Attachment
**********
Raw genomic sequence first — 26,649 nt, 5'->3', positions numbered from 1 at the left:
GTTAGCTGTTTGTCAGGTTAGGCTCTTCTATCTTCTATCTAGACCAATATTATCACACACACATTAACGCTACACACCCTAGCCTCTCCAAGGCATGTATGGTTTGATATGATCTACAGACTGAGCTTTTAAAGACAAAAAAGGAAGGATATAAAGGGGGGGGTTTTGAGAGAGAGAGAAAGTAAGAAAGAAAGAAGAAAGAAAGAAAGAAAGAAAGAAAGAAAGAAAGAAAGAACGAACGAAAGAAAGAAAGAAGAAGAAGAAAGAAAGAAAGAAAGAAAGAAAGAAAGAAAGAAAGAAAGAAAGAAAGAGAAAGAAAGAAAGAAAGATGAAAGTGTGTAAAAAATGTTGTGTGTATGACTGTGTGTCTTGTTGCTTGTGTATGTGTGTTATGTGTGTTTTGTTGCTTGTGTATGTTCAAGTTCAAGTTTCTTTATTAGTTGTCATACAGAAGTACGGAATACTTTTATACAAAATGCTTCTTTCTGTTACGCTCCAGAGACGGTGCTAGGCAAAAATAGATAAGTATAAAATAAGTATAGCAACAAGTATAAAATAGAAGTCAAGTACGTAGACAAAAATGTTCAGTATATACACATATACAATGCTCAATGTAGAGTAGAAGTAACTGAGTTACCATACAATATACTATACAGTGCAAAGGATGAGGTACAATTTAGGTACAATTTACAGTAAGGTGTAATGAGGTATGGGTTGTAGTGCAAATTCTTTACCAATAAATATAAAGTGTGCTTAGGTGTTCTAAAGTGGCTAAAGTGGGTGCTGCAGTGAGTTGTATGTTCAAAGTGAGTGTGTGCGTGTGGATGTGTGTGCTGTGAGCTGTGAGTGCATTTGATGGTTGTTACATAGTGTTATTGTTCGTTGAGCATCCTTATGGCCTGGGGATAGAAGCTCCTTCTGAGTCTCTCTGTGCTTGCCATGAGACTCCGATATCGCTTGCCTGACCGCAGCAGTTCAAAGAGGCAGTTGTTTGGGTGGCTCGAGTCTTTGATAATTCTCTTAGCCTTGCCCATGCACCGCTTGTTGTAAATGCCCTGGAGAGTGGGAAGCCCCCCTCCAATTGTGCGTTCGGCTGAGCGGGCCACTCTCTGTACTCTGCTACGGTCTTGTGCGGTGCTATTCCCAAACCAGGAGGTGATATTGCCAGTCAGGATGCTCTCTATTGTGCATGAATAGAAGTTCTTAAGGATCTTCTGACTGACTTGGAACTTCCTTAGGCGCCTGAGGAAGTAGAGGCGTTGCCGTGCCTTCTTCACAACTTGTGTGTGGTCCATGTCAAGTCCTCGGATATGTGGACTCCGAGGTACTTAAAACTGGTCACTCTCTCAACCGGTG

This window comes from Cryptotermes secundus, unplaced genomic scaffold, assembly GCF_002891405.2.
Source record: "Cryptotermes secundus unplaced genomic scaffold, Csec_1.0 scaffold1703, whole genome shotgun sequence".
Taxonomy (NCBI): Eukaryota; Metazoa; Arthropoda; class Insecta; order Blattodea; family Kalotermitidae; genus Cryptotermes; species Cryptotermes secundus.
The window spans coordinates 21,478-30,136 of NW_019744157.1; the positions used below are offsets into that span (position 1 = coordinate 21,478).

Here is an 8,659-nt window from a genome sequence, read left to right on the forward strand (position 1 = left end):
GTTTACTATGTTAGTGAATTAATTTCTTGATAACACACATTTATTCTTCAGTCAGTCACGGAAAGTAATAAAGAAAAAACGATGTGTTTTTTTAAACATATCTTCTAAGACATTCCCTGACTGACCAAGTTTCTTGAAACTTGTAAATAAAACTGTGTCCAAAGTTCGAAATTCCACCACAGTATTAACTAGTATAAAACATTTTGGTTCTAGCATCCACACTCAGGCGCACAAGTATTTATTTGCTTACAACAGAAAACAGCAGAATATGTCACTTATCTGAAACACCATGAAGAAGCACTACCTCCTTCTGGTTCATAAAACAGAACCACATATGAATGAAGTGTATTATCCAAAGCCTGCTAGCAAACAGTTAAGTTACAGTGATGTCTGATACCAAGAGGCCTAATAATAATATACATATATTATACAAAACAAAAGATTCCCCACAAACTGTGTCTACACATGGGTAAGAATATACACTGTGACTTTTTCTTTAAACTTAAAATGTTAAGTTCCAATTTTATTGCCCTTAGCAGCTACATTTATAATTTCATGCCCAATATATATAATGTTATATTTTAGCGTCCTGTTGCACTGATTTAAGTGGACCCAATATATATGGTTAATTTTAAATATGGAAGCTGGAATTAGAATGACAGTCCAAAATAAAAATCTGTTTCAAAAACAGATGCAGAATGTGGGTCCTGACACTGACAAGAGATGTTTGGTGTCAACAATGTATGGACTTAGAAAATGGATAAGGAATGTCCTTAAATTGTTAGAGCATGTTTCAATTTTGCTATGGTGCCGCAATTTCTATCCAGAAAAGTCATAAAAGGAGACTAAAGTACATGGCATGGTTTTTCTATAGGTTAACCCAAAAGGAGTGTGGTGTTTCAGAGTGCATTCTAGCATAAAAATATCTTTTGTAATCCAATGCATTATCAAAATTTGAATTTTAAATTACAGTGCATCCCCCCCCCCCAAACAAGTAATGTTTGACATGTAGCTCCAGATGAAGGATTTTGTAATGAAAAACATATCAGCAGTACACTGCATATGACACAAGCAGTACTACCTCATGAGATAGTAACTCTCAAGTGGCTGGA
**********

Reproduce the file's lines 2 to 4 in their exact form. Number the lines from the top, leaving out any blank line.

GTTAGCTGTTTGTCAGGTTAGGCTCTTCTATCTTCTATCTAGACCAATATTATCACACACACATTAACGCTACACACCCTAGCCTCTCCAAGGCATGTATGGTTTGATATGATCTACAGACTGAGCTTTTAAAGACAAAAAAGGAAGGATATAAAGGGGGGGGTTTTGAGAGAGAGAGAAAGTAAGAAAGAAAGAAGAAAGAAAGAAAGAAAGAAAGAAAGAAAGAAAGAAAGAACGAACGAAAGAAAGAAAGAAGAAGAAGAAAGAAAGAAAGAAAGAAAGAAAGAAAGAAAGAAAGAAAGAAAGAAAGAGAAAGAAAGAAAGAAAGATGAAAGTGTGTAAAAAATGTTGTGTGTATGACTGTGTGTCTTGTTGCTTGTGTATGTGTGTTATGTGTGTTTTGTTGCTTGTGTATGTTCAAGTTCAAGTTTCTTTATTAGTTGTCATACAGAAGTACGGAATACTTTTATACAAAATGCTTCTTTCTGTTACGCTCCAGAGACGGTGCTAGGCAAAAATAGATAAGTATAAAATAAGTATAGCAACAAGTATAAAATAGAAGTCAAGTACGTAGACAAAAATGTTCAGTATATACACATATACAATGCTCAATGTAGAGTAGAAGTAACTGAGTTACCATACAATATACTATACAGTGCAAAGGATGAGGTACAATTTAGGTACAATTTACAGTAAGGTGTAATGAGGTATGGGTTGTAGTGCAAATTCTTTACCAATAAATATAAAGTGTGCTTAGGTGTTCTAAAGTGGCTAAAGTGGGTGCTGCAGTGAGTTGTATGTTCAAAGTGAGTGTGTGCGTGTGGATGTGTGTGCTGTGAGCTGTGAGTGCATTTGATGGTTGTTACATAGTGTTATTGTTCGTTGAGCATCCTTATGGCCTGGGGATAGAAGCTCCTTCTGAGTCTCTCTGTGCTTGCCATGAGACTCCGATATCGCTTGCCTGACCGCAGCAGTTCAAAGAGGCAGTTGTTTGGGTGGCTCGAGTCTTTGATAATTCTCTTAGCCTTGCCCATGCACCGCTTGTTGTAAATGCCCTGGAGAGTGGGAAGCCCCCCTCCAATTGTGCGTTCGGCTGAGCGGGCCACTCTCTGTACTCTGCTACGGTCTTGTGCGGTGCTATTCCCAAACCAGGAGGTGATATTGCCAGTCAGGATGCTCTCTATTGTGCATGAATAGAAGTTCTTAAGGATCTTCTGACTGACTTGGAACTTCCTTAGGCGCCTGAGGAAGTAGAGGCGTTGCCGTGCCTTCTTCACAACTTGTGTGTGGTCCATGTCAAGTCCTCGGATATGTGGACTCCGAGGTACTTAAAACTGGTCACTCTCTCAACCGGTG

This window comes from Cryptotermes secundus, unplaced genomic scaffold, assembly GCF_002891405.2.
Source record: "Cryptotermes secundus unplaced genomic scaffold, Csec_1.0 scaffold1703, whole genome shotgun sequence".